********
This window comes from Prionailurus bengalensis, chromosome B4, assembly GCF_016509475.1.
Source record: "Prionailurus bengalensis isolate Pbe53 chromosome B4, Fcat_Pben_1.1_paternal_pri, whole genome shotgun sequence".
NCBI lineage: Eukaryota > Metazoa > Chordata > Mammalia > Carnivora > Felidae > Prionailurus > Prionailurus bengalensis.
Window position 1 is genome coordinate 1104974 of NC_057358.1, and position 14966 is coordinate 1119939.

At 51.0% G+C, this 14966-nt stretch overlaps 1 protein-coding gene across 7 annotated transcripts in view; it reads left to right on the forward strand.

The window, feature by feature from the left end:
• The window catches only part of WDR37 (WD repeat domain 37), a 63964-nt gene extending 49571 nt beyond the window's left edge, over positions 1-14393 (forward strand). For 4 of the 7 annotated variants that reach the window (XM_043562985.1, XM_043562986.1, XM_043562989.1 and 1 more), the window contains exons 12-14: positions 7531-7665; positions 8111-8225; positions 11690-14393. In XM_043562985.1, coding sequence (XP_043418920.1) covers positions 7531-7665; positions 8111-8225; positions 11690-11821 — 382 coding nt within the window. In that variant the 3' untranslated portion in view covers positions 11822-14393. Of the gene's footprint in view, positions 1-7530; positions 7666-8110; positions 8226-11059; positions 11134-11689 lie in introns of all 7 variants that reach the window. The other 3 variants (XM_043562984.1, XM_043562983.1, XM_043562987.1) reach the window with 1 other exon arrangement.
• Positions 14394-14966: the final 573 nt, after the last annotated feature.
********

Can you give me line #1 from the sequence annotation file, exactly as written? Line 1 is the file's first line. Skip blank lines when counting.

This window comes from Prionailurus bengalensis, chromosome B4, assembly GCF_016509475.1.